In fact, as the Post reports in the article linked above, the EPA proposes not to regulate farming activity "which does not discharge a pollutant."   For those of you who have been on a farm and seen manure piles and pesticide being sprayed, I don't have to tell you what it means for those ditches that are receiving those chemicals.  And I'll out myself here - I don't oppose regulating that at all.  We should be regulating farm runoff. But I do oppose dishonesty and lack of transparency.  How can  you tell conservationists that these areas will be "protected" while telling farmers the same areas will be "exempted?"


When I received a tweet with this image (right) from the EPA in August, I was intrigued.  I have stood on proposed stream restoration sites where EPA staff claimed that a permit would not be granted because of impacts to the upland floodplain.  The EPA's Water Resource Registry will spit out information on a parcel of land saying that having trees in an existing floodplain is a solid basis for not conducting stream restoration.  So I responded to the tweet, "EPA is currently regulating floodplains that do not contain wetlands, and advising applicants to avoid floodplain impacts."  The tweet was deleted by EPA staff.  I retweeted the same comment.  Again, it was deleted.   Why doesn't the EPA want anyone to see that comment, I wonder?  I heard from other Twitter users that their similar comments were deleted by the EPA as well.  Interesting.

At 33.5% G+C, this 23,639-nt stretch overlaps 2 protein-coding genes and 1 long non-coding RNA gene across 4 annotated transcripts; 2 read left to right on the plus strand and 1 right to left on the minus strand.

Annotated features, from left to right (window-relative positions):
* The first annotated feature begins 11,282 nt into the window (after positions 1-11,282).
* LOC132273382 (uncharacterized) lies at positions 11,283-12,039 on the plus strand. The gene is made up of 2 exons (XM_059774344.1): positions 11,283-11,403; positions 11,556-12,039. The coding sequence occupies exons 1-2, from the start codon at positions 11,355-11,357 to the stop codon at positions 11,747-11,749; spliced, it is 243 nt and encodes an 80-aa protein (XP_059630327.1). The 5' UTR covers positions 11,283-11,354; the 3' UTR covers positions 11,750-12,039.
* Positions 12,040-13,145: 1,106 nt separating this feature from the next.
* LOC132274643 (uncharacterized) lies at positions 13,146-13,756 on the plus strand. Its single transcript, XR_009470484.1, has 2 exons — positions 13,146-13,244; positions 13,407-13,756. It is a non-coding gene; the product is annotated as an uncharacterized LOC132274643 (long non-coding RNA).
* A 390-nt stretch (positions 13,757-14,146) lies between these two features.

I support strict headwaters protection.  I support strong restoration efforts.  I support strong, well funded preservation efforts where native pre-1607 resources are still highly intact.   I understand that these things come at an expense and potential infringement to landowners, farmers, and taxpayers, and I think the benefits of such strong actions override the short term costs.   For that, I've been called many nasty things, including Communist.   But it has to be legal.  It has to make sense.  I can speak with nearly 20 years experience working in federal waters that the proposed "New Rule" (RIP) is likely neither legal or sensible.   How can a law "protect vast unprotected resources" while "allowing all current exemptions?"

The Clean Water Act, notably the portion dealing with nonpoint source pollution, isn't working.  It over-regulates resources that are not even natural resources, and under-regulates resources that matter.  I'm sure folks like Bob Marshall know this already, but the EPA and Corps of Engineers approve over 99% of completed applications to fill or drain federal waterways and wetlands.   The New Rule won't change that.  And I'm sure it's common knowledge that in 25 years of "No Net Loss" federal policy, the EPA has yet to achieve one single year of "no net loss."   The New Rule won't change that either (it would add acres to both the "existing" and the "lost" column).  It's simply not working.   

And that's why I can't support the EPA's New Rule.  Even if Bob Marshall thinks I'm a Sportsman in Name Only. 




Friday, September 12, 2014

Writing About Charter Trips